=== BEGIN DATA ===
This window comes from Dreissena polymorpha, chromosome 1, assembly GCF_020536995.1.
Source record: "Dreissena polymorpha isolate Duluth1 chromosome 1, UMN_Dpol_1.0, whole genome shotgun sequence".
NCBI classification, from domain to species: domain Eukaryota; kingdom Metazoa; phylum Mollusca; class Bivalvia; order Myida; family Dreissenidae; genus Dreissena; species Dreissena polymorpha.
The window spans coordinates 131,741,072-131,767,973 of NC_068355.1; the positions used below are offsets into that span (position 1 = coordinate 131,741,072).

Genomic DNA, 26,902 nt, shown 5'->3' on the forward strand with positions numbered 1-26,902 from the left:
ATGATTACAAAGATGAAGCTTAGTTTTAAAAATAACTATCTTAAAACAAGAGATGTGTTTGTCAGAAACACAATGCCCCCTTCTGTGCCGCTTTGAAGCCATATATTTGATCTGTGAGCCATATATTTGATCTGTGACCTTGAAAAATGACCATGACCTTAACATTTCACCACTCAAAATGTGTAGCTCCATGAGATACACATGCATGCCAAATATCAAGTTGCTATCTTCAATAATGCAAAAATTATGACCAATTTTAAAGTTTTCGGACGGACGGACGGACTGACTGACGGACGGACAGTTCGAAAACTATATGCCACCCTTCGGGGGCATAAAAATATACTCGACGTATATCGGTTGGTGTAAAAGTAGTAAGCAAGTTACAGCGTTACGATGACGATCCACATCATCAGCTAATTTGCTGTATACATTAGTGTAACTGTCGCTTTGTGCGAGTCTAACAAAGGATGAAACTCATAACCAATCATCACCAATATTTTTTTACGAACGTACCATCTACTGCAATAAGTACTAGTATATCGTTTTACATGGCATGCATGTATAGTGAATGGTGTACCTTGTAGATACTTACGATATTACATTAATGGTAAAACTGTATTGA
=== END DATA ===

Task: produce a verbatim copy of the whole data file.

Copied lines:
This window comes from Dreissena polymorpha, chromosome 1, assembly GCF_020536995.1.
Source record: "Dreissena polymorpha isolate Duluth1 chromosome 1, UMN_Dpol_1.0, whole genome shotgun sequence".
NCBI classification, from domain to species: domain Eukaryota; kingdom Metazoa; phylum Mollusca; class Bivalvia; order Myida; family Dreissenidae; genus Dreissena; species Dreissena polymorpha.
The window spans coordinates 131,741,072-131,767,973 of NC_068355.1; the positions used below are offsets into that span (position 1 = coordinate 131,741,072).

Genomic DNA, 26,902 nt, shown 5'->3' on the forward strand with positions numbered 1-26,902 from the left:
ATGATTACAAAGATGAAGCTTAGTTTTAAAAATAACTATCTTAAAACAAGAGATGTGTTTGTCAGAAACACAATGCCCCCTTCTGTGCCGCTTTGAAGCCATATATTTGATCTGTGAGCCATATATTTGATCTGTGACCTTGAAAAATGACCATGACCTTAACATTTCACCACTCAAAATGTGTAGCTCCATGAGATACACATGCATGCCAAATATCAAGTTGCTATCTTCAATAATGCAAAAATTATGACCAATTTTAAAGTTTTCGGACGGACGGACGGACTGACTGACGGACGGACAGTTCGAAAACTATATGCCACCCTTCGGGGGCATAAAAATATACTCGACGTATATCGGTTGGTGTAAAAGTAGTAAGCAAGTTACAGCGTTACGATGACGATCCACATCATCAGCTAATTTGCTGTATACATTAGTGTAACTGTCGCTTTGTGCGAGTCTAACAAAGGATGAAACTCATAACCAATCATCACCAATATTTTTTTACGAACGTACCATCTACTGCAATAAGTACTAGTATATCGTTTTACATGGCATGCATGTATAGTGAATGGTGTACCTTGTAGATACTTACGATATTACATTAATGGTAAAACTGTATTGA